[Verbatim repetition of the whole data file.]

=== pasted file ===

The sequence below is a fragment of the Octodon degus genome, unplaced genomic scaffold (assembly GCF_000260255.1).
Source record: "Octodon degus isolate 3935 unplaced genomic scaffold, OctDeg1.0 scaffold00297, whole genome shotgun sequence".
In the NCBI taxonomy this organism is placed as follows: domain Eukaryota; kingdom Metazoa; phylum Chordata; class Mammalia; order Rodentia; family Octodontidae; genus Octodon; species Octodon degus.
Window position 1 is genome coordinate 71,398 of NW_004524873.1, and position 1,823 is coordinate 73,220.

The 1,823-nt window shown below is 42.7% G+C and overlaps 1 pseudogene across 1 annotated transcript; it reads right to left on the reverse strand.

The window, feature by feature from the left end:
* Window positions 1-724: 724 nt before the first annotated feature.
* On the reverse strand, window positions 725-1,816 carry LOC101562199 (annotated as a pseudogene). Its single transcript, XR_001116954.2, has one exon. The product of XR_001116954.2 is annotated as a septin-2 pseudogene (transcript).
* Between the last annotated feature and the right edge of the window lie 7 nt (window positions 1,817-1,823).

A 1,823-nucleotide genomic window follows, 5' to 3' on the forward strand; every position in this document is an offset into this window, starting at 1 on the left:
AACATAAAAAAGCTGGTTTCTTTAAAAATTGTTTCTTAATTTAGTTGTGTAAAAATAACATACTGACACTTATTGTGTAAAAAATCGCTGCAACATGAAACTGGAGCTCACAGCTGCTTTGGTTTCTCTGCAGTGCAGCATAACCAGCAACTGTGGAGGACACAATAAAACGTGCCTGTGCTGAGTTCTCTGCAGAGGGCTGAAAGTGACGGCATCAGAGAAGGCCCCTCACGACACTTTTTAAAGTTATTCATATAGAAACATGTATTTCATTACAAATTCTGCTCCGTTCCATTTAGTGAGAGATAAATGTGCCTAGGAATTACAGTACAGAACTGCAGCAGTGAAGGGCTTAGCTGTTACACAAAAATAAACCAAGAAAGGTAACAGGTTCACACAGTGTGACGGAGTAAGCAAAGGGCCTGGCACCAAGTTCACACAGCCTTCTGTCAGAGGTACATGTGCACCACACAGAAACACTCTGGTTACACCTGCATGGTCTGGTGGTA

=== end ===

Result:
The sequence below is a fragment of the Octodon degus genome, unplaced genomic scaffold (assembly GCF_000260255.1).
Source record: "Octodon degus isolate 3935 unplaced genomic scaffold, OctDeg1.0 scaffold00297, whole genome shotgun sequence".
In the NCBI taxonomy this organism is placed as follows: domain Eukaryota; kingdom Metazoa; phylum Chordata; class Mammalia; order Rodentia; family Octodontidae; genus Octodon; species Octodon degus.
Window position 1 is genome coordinate 71,398 of NW_004524873.1, and position 1,823 is coordinate 73,220.

The 1,823-nt window shown below is 42.7% G+C and overlaps 1 pseudogene across 1 annotated transcript; it reads right to left on the reverse strand.

The window, feature by feature from the left end:
* Window positions 1-724: 724 nt before the first annotated feature.
* On the reverse strand, window positions 725-1,816 carry LOC101562199 (annotated as a pseudogene). Its single transcript, XR_001116954.2, has one exon. The product of XR_001116954.2 is annotated as a septin-2 pseudogene (transcript).
* Between the last annotated feature and the right edge of the window lie 7 nt (window positions 1,817-1,823).

A 1,823-nucleotide genomic window follows, 5' to 3' on the forward strand; every position in this document is an offset into this window, starting at 1 on the left:
AACATAAAAAAGCTGGTTTCTTTAAAAATTGTTTCTTAATTTAGTTGTGTAAAAATAACATACTGACACTTATTGTGTAAAAAATCGCTGCAACATGAAACTGGAGCTCACAGCTGCTTTGGTTTCTCTGCAGTGCAGCATAACCAGCAACTGTGGAGGACACAATAAAACGTGCCTGTGCTGAGTTCTCTGCAGAGGGCTGAAAGTGACGGCATCAGAGAAGGCCCCTCACGACACTTTTTAAAGTTATTCATATAGAAACATGTATTTCATTACAAATTCTGCTCCGTTCCATTTAGTGAGAGATAAATGTGCCTAGGAATTACAGTACAGAACTGCAGCAGTGAAGGGCTTAGCTGTTACACAAAAATAAACCAAGAAAGGTAACAGGTTCACACAGTGTGACGGAGTAAGCAAAGGGCCTGGCACCAAGTTCACACAGCCTTCTGTCAGAGGTACATGTGCACCACACAGAAACACTCTGGTTACACCTGCATGGTCTGGTGGTA